Restricting Parenting Time

In cases where a court has already issued a valid court order regarding parenting time, either parent can file a motion to restrict the other parent’s contact with the child(ren) if there exist facts to support the position that the child is in imminent physical or emotional danger due to the current parenting time schedule and/or contact with the parent.  Imminent danger means currently happening or happening soon, immediate, or impending.

Upon filing of a Motion to Restrict Parenting Time, a hearing must be set and the issues heard by the court within fourteen (14) days, so long as the court finds that the motion adequately states, with particularity, the basis for seeking to restrict parenting time.  Until the case is heard and ruled upon by the court, the restricted parent’s parenting time will be supervised by an unrelated third party deemed suitable by the court or by a licensed mental health professional.   However, if the motion itself does not state with particularity the basis for seeking to restrict parenting time, the court can deny it outright without a hearing.

At hearing, the moving party will need to prove that the child is in imminent physical, psychological and emotional danger if any contact between the child and restricted parent were to continue.  If the court agrees with the moving party, the court can enter any such restriction and conditions deemed necessary to ensure the safety and welfare of the child is protected.  Since the courts recognize that parents may seek to file a motion to restrict in retaliation or without the requisite legal basis, there can be financial consequences to the moving party.  If a parent files a Motion to Restrict and the court finds that the filing of that Motion was frivolous, substantially groundless or substantially vexatious, the court must order the moving party pay the reasonable and necessary attorney fees and costs associated with the restricted parents efforts to defend against the Motion to Restrict.  However, if the moving parent has met the threshold necessary to support the filing of the motion, they will likely not be ordered to pay any of the restricted parent’s attorney’s fees and costs.  Because of the legal ramifications involved in these types of motions, it is important to seek competent legal advice to ensure the rights of the parent are protected and to minimize any financial repercussions in taking such action.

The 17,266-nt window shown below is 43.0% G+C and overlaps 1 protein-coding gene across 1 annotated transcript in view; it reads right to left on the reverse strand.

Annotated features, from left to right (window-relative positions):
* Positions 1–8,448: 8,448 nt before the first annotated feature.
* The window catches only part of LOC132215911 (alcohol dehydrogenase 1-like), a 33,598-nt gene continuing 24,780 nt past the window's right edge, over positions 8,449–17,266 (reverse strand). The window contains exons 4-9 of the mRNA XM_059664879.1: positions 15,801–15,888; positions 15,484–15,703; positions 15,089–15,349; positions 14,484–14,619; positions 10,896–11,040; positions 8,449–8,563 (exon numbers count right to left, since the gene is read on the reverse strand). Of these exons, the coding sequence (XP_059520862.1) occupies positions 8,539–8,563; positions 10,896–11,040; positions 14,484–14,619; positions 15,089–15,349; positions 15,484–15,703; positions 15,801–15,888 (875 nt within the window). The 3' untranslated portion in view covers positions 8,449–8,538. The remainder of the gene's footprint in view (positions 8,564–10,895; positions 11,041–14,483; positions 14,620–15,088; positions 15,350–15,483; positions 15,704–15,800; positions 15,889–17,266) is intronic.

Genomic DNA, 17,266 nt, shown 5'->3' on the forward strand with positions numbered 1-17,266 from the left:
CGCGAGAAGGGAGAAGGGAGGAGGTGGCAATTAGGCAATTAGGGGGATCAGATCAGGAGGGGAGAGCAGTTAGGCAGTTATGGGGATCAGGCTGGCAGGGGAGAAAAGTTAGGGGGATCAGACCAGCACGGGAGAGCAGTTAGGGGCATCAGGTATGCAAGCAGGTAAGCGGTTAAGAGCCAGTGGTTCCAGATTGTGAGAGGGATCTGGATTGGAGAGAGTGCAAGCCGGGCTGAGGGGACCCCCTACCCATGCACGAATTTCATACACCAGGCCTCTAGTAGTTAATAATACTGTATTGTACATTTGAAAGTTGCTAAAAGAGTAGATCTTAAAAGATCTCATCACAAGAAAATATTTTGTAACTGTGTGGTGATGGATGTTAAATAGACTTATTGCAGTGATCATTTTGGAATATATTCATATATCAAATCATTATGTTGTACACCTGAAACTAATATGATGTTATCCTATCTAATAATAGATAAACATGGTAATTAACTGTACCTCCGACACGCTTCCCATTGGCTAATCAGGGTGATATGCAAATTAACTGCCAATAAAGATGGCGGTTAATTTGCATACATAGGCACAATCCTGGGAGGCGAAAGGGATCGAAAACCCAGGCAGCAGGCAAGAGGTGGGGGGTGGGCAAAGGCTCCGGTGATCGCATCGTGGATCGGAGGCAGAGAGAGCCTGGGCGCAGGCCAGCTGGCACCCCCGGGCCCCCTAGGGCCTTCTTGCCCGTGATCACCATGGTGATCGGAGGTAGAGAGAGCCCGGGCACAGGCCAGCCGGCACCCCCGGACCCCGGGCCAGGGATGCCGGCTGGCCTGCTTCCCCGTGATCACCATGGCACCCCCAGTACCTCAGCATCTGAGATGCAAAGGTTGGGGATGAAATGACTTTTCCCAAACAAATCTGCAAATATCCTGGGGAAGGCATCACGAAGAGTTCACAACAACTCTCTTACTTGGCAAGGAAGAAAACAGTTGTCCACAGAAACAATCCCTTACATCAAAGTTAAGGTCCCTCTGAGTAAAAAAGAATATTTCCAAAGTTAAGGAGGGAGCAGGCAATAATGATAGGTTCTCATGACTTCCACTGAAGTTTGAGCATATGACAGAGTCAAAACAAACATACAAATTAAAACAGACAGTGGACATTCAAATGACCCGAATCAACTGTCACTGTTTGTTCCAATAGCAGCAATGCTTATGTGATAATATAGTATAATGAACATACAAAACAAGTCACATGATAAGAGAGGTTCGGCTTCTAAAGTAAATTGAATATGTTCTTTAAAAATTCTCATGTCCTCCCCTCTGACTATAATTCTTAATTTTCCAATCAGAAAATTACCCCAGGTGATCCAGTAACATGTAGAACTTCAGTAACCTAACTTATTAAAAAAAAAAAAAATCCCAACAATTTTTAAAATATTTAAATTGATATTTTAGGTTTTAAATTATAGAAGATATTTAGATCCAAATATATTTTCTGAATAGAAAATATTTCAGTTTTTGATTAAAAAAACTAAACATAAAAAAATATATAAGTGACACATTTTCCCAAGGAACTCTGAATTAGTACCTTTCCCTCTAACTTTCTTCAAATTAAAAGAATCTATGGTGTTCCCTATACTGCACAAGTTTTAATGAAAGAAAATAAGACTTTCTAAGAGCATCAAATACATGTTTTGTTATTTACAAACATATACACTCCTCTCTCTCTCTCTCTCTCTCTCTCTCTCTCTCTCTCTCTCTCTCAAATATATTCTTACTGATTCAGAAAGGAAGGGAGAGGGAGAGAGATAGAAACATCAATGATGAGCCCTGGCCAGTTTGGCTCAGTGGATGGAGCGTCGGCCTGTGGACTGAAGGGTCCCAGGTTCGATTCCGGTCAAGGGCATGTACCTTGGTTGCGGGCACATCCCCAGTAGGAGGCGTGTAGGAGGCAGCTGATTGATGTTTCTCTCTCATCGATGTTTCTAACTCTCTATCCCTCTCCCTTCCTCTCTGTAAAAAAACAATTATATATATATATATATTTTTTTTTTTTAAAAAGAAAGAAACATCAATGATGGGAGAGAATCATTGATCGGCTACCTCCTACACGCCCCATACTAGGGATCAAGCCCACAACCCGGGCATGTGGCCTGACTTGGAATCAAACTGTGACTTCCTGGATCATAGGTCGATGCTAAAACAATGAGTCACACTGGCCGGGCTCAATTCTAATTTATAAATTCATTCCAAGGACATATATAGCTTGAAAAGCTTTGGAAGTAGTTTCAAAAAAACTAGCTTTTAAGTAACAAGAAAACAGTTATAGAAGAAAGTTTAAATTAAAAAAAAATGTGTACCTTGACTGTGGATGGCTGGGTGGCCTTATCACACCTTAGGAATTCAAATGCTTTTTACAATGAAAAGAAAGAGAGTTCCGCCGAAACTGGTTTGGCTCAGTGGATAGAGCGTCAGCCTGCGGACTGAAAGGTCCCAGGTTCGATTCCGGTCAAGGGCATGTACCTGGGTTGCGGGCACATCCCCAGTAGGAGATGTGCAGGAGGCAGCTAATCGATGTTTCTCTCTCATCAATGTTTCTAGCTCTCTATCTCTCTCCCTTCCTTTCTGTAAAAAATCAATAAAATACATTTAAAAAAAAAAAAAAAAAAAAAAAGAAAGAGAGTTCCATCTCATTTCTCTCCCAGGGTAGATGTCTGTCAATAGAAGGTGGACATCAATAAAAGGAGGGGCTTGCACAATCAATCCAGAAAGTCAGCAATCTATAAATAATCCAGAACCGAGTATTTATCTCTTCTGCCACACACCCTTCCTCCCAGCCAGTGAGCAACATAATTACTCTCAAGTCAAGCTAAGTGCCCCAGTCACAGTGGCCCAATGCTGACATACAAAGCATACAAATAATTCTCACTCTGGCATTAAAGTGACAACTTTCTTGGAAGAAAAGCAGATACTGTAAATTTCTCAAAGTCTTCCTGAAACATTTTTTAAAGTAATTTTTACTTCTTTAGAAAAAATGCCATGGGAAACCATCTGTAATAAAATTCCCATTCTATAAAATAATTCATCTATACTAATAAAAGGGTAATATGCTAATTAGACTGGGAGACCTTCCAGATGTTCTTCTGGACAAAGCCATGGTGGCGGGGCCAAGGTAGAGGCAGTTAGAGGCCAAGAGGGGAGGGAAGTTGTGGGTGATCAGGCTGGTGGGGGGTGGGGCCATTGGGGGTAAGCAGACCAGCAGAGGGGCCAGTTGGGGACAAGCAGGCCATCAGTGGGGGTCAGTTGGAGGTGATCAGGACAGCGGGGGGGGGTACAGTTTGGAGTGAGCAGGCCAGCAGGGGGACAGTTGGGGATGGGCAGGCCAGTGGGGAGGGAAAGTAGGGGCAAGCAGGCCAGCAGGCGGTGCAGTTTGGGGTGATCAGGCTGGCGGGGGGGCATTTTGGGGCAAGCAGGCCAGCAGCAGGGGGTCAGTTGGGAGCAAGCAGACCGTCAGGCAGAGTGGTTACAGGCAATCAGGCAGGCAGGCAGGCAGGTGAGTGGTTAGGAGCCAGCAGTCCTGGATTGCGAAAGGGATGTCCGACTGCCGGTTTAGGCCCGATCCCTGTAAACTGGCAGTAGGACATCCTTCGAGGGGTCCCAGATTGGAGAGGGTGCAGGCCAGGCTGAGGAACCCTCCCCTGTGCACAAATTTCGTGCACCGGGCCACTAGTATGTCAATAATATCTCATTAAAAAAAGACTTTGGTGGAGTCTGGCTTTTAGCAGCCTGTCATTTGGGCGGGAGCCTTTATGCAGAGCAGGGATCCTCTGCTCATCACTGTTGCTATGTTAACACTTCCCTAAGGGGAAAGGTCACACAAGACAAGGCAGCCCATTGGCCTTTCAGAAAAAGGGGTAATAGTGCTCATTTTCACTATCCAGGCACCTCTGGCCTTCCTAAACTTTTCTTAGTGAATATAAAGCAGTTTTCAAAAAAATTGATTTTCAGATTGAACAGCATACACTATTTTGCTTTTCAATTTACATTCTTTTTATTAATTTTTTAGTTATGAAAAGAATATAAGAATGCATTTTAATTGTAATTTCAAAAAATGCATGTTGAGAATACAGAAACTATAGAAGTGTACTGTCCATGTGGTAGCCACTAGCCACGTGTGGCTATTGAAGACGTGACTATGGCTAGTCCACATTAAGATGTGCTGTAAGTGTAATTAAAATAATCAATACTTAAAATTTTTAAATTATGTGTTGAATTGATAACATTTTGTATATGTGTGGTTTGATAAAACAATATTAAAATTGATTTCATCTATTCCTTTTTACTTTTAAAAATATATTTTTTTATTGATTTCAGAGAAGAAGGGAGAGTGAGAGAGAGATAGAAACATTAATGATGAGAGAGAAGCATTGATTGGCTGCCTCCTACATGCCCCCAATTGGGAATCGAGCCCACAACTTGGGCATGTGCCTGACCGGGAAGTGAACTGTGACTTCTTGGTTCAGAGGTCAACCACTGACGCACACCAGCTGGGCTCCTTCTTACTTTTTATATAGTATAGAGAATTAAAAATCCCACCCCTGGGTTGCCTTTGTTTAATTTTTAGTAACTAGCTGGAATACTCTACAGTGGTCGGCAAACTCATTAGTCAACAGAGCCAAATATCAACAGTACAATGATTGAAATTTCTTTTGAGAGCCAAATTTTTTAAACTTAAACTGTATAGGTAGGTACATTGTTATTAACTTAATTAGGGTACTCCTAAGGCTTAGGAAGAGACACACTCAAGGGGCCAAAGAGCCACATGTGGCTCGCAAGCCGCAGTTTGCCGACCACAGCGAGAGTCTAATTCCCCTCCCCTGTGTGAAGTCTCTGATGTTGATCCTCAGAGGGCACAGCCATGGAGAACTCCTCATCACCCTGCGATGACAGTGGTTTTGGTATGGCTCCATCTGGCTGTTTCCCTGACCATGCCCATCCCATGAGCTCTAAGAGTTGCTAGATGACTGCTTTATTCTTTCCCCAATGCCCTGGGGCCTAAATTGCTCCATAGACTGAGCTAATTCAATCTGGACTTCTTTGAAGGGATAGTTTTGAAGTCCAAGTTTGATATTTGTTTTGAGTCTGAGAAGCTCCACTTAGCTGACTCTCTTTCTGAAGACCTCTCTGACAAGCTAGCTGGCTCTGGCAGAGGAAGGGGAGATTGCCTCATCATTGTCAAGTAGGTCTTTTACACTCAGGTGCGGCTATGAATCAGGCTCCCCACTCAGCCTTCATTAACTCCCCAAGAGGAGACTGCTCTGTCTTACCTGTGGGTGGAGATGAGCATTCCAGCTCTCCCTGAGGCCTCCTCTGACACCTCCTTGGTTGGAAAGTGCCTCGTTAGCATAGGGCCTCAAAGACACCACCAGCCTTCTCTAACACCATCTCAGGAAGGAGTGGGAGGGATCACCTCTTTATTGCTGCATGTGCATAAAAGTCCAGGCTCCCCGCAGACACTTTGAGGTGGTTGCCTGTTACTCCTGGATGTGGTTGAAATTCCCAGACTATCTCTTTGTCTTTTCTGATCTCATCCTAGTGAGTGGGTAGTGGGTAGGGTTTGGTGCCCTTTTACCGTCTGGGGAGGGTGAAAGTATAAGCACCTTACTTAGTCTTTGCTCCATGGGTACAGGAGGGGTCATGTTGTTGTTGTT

Denise M. Minish, Esq.

June 2021 Newsletter